This time of year is always a little dicey for people on bikes. Lots of new people have just moved to town, parents are moving their kids into apartments, people are trying biking in a real city for the first time, and they are all confused by one-way streets and how we get around in Madison. Lots of the people driving have never seen bicyclists actual using the street, or they don't expect paths to be so crowded. The only thing anyone has taught the freshmen about biking is, "Stay of the way of cars."
Everyone is a little on edge. Now throw in flooded streets that redirect everyone to a few corridors on the east side, and it gets worse. My very-experienced and strong colleague, who commutes eight miles each way through the east side, told me that they worst part of his Madison Flood 2018 commute is that drivers are racing through the yellow (or red) light because they are so backed up and late.
Just take a breath, enjoy the ride, and be patient with all the confused newbies. Be happy that you are probably going the same speed as you normally do, and you can navigate around most of the flooding via side streets, sidewalks, and use of fenders.
And we should all give a big thanks to city staff for sandbagging the area around the Monona Terrace path so we could still use it. Not every city would care enough to do that. Everyone has probably seen this already, but just in case you've been away and wonder what's open and closed, you can find maps of conditions--including a crowd-sourced map of bike path closures--on the city's website.
The week ahead
The Madison Bikes Communications Committee will meet at Memorial Union at 5:30 pm. If the weather is nice, we be just outside the beer window of the Stiftskeller. If it's raining, we'll be inside the Stiftskeller. If you have enjoyed these updates and our Facebook group, consider joining us to talk about how we communicate with our members and friends. We now have over 1500 subscribers to the Facebook group!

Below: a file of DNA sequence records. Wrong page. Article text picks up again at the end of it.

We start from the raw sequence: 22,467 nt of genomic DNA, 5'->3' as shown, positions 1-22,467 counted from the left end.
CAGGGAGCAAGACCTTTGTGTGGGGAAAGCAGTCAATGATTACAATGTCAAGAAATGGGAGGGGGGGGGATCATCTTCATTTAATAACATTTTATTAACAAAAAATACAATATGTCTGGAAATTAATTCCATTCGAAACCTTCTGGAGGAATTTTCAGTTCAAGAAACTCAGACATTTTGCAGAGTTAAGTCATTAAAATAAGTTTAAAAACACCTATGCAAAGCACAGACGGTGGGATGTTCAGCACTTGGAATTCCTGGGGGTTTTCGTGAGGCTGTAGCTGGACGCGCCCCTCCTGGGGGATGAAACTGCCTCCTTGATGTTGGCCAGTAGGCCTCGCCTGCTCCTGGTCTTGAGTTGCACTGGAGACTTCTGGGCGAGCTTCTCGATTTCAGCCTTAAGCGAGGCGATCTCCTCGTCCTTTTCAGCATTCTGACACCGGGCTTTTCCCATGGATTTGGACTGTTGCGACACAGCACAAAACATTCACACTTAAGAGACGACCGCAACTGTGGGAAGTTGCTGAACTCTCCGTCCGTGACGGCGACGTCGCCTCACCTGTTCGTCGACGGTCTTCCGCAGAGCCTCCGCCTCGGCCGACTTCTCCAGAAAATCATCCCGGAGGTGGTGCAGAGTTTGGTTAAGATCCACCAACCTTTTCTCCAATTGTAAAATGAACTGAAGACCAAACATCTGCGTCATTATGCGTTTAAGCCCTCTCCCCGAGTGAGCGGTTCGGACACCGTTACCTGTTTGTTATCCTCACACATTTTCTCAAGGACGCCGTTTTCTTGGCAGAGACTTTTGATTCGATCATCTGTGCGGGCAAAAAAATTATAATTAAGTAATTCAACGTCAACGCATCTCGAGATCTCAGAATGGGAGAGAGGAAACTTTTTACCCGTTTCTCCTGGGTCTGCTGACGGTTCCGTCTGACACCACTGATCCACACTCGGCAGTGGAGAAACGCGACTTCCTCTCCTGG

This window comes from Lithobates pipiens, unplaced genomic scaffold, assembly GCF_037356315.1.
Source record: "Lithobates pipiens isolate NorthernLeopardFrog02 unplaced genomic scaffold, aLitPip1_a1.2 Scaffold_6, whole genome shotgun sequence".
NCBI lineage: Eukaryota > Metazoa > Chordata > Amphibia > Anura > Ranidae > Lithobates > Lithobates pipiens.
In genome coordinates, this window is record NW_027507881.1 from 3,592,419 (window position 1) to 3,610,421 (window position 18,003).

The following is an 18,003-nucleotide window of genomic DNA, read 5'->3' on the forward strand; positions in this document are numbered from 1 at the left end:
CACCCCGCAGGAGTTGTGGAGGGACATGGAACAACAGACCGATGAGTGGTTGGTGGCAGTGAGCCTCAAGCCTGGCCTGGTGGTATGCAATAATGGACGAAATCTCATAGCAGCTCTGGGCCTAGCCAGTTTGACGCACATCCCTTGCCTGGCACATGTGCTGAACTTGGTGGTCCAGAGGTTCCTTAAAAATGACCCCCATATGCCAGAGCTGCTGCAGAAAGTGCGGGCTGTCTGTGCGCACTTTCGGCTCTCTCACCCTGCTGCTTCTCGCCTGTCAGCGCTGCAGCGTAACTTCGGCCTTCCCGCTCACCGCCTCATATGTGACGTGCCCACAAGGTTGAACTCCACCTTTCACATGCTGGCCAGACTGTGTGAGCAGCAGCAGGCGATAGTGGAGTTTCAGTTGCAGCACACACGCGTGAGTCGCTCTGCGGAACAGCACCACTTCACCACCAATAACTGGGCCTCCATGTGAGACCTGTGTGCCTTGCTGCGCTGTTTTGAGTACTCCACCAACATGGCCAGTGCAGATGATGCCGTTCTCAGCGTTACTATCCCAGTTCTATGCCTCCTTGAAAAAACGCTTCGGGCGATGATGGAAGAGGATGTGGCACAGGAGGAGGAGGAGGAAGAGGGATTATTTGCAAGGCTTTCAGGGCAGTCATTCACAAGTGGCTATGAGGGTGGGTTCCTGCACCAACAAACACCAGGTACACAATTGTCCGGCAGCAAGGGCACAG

Also on Tuesday, the Mayor will release his Capital Budget at the Council meeting, which will then go through all sorts of committees and hearing before being passed in October. There's no link to the budget right now, but the capital budget is for financing large projects--things that are financed to pay off. This is where things like roads, paths, buildings, big equipment, construction, and other large projects are seen. Keep an eye on this to see what the city's priorities are for transportation. Nothing else major on the Council agenda, but in case you're interested, you can see the whole thing online.
The new Transportation Commission meeting has been cancelled, but the Madison Area Transportation Planning Board (the MPO) will meet at 6:30 pm at the City-County Building, 210 Martin Luther King Jr. Blvd, Room 357. The MPO, which is the body that plans and allocates federal money for all the transportation projects in the entire metropolitan area--not just the city-- has been switching off its meetings between downtown and the Water Utility building on Olin Ave, so best to check their calendar to see where they are meeting. For this meeting, they will be holding a public hearing on the Transportation Improvement Program (TIP) for 2019-2023. That means they will be voting on what they plan to find for the next five years. This is revised every year, but gives you an idea what they are planning on doing. Want to see what's in there? Here's a link.
The September MadTown Unity Ride will leave from the Villager Mall at 10 am. MadTown Unity Rides are organized by local groups to celebrate the unity and diversity of Madison Southside and to connect our communities together. More information can be found on their Facebook event linked above.